The Koanga Garden Planner, for old and new gardeners alike, is a step by step system that can be used to get your planning sussed in any garden large or small, not just for the summer but also for the year and onwards from there. It’s easy to plan a summer garden, but to plan it so that it then rotates and transforms into a winter garden with crops coming out and going in in a way that actually works, together with growing enough carbon crops to have enough high quality compost that you will actually be growing soil whilst growing your food is quite a mind bender. This planner will make this possible for you.

The new Koanga Beginner Gardener Booklet was one of my biggest challenges to write…….it is written to be a simple to follow process that not only gets a beginner’s garden in but in in such a way that you will be growing healthy soil and food. It shows how you can grow $2500 worth of food over a year in 40 sq m, for a cost of $176 for the seed. If you buy the NEW 40sqm Salads Stir Fries Soups and Stews Seed Collection between now and Christmas we will throw in a free copy of this booklet which gives you all the information you need to do a good job of it.

If you are beginning to realize that food security for your family will never come from the supermarket and you are unsure how to begin at home this is the deal for you. We all need to learn to be able to grow high quality food and regenerate our soil…. This is called food security or creating resilient future… This system and seed collection will have you well down that track.

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Hot off the press is our Koanga 200 sqm Urban Garden Design Booklet. This garden, which we have installed here at Koanga is attracting so much attention because it looks so amazing (thanks in part to our intern Shelley who is doing an outstanding job of implementing the design and managing the area). Small spaces are exciting to work with and we can already see that a large part of the nutritional needs of a family of 4 can be met from only 200 sqm. This booklet will show you how and give you other ideas to make it even better.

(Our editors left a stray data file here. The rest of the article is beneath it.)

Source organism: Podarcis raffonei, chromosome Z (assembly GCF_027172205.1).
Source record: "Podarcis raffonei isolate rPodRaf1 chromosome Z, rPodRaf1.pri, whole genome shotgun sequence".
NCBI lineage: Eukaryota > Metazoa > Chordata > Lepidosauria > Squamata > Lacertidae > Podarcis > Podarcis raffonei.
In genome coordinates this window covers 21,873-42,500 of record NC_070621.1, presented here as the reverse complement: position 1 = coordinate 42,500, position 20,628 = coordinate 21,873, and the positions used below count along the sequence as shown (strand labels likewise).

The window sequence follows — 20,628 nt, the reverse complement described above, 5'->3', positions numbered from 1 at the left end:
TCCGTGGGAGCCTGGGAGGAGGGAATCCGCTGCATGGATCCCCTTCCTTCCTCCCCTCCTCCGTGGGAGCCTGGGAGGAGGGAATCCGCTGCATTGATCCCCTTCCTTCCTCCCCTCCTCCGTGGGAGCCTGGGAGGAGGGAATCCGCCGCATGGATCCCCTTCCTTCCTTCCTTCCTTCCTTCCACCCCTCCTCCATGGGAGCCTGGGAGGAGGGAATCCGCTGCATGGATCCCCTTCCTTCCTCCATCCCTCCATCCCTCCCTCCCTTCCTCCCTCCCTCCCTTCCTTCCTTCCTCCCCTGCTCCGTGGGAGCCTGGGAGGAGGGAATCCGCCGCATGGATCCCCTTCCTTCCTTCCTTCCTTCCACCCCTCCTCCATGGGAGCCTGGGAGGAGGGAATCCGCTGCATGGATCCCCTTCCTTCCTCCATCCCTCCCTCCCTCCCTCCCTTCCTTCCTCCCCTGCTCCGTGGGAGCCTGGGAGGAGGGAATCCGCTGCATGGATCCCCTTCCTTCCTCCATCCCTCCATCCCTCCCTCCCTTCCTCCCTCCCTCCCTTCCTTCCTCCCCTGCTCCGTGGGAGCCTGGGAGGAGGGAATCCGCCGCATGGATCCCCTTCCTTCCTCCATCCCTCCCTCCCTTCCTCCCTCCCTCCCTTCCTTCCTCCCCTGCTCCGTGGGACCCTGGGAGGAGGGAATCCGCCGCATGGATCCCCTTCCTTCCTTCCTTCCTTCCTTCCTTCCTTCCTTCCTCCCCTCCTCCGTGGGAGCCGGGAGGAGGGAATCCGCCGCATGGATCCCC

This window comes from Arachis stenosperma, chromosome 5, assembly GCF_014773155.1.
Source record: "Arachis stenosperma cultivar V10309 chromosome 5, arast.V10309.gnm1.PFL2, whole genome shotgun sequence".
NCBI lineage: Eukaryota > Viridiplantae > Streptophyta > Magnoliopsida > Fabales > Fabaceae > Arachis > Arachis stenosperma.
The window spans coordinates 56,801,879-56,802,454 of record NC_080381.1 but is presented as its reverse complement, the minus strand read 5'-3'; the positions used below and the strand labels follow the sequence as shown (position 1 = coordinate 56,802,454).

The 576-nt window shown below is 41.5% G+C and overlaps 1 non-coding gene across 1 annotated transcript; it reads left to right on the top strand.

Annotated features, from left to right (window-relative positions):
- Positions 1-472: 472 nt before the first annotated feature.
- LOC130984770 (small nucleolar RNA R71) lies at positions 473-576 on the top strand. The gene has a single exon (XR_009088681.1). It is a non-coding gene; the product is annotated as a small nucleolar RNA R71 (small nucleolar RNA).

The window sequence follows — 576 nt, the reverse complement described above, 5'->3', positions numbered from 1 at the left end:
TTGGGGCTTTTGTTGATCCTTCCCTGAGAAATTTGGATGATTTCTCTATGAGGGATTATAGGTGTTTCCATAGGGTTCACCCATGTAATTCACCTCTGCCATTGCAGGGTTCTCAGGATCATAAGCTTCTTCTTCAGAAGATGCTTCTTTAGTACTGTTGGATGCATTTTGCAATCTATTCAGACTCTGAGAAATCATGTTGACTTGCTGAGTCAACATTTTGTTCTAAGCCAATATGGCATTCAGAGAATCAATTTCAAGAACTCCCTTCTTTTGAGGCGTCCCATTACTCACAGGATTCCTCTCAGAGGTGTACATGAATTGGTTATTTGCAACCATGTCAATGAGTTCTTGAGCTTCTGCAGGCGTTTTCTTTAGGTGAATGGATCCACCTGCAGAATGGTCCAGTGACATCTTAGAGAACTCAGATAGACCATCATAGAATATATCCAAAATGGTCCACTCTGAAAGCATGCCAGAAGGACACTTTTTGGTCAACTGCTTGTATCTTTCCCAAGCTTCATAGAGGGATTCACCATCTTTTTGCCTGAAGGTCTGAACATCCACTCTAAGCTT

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Soil Food and Health Internship – Did you get what you came for?

Soil Food and Health Internship 2013

Food Forest  focus

 

Did you get what you came for?

 

After reading about forest gardens prior to embarking on my internship here at Koanga, I had a lot of theory and much less practical experience.

This forest garden internship has met my expectations in more ways than I thought.  Although, I still had to spend time in the food and seed gardens for part of the week, there was heaps of practical application and time spent immersed in the forest garden and nursery.  Within the 10 weeks, both theory and practical application enriched my understanding of the forest garden design process, especially pertaining to how to meet the nutritional needs of plants and trees within such a system without using chemical fertilizer applications, but using, essentially, companion planting instead.

After learning about how to find heritage seeds and trees, how to propagate by cuttings, get them to root and then grow the cuttings in starter beds, how to store scion wood, root stocks, tree guilds, forest mimicry, grafting, transplanting, nicking, budding, pruning and fertilizing (with minerals) I could grow just about anything I set my heart to!

The forest garden internship definitely provided me with a solid foundation to either take on an already existing project or establish my own project from scratch!

Thank you for all of the valuable information and experiences!

 

– Cody Kerr

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Throwing the BTU’s out with the bath water